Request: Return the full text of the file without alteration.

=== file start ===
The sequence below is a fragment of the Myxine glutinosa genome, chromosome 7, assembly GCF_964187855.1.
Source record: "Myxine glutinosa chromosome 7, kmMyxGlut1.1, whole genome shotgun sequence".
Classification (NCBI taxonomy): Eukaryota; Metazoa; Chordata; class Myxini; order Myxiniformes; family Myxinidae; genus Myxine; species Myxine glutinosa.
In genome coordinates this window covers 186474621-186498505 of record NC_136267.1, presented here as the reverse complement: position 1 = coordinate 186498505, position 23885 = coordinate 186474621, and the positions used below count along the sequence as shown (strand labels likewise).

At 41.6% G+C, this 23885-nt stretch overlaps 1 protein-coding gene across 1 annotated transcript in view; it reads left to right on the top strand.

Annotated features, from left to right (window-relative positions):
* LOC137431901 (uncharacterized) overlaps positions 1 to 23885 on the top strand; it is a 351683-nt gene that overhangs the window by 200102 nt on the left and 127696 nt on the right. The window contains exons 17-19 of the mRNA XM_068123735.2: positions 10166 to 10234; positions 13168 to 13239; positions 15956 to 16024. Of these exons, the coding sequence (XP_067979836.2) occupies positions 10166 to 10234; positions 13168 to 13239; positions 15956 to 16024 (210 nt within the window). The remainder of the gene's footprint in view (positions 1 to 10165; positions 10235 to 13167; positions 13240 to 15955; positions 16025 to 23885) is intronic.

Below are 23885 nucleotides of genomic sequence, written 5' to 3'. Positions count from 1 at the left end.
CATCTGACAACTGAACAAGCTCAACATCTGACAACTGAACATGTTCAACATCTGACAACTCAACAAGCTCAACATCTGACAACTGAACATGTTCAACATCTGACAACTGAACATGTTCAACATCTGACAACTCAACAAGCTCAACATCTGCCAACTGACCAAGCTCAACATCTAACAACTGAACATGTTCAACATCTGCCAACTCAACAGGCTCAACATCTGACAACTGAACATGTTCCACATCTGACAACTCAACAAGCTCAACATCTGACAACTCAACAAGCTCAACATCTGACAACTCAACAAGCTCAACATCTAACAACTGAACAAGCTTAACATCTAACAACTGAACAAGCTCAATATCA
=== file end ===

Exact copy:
The sequence below is a fragment of the Myxine glutinosa genome, chromosome 7, assembly GCF_964187855.1.
Source record: "Myxine glutinosa chromosome 7, kmMyxGlut1.1, whole genome shotgun sequence".
Classification (NCBI taxonomy): Eukaryota; Metazoa; Chordata; class Myxini; order Myxiniformes; family Myxinidae; genus Myxine; species Myxine glutinosa.
In genome coordinates this window covers 186474621-186498505 of record NC_136267.1, presented here as the reverse complement: position 1 = coordinate 186498505, position 23885 = coordinate 186474621, and the positions used below count along the sequence as shown (strand labels likewise).

At 41.6% G+C, this 23885-nt stretch overlaps 1 protein-coding gene across 1 annotated transcript in view; it reads left to right on the top strand.

Annotated features, from left to right (window-relative positions):
* LOC137431901 (uncharacterized) overlaps positions 1 to 23885 on the top strand; it is a 351683-nt gene that overhangs the window by 200102 nt on the left and 127696 nt on the right. The window contains exons 17-19 of the mRNA XM_068123735.2: positions 10166 to 10234; positions 13168 to 13239; positions 15956 to 16024. Of these exons, the coding sequence (XP_067979836.2) occupies positions 10166 to 10234; positions 13168 to 13239; positions 15956 to 16024 (210 nt within the window). The remainder of the gene's footprint in view (positions 1 to 10165; positions 10235 to 13167; positions 13240 to 15955; positions 16025 to 23885) is intronic.

Below are 23885 nucleotides of genomic sequence, written 5' to 3'. Positions count from 1 at the left end.
CATCTGACAACTGAACAAGCTCAACATCTGACAACTGAACATGTTCAACATCTGACAACTCAACAAGCTCAACATCTGACAACTGAACATGTTCAACATCTGACAACTGAACATGTTCAACATCTGACAACTCAACAAGCTCAACATCTGCCAACTGACCAAGCTCAACATCTAACAACTGAACATGTTCAACATCTGCCAACTCAACAGGCTCAACATCTGACAACTGAACATGTTCCACATCTGACAACTCAACAAGCTCAACATCTGACAACTCAACAAGCTCAACATCTGACAACTCAACAAGCTCAACATCTAACAACTGAACAAGCTTAACATCTAACAACTGAACAAGCTCAATATCA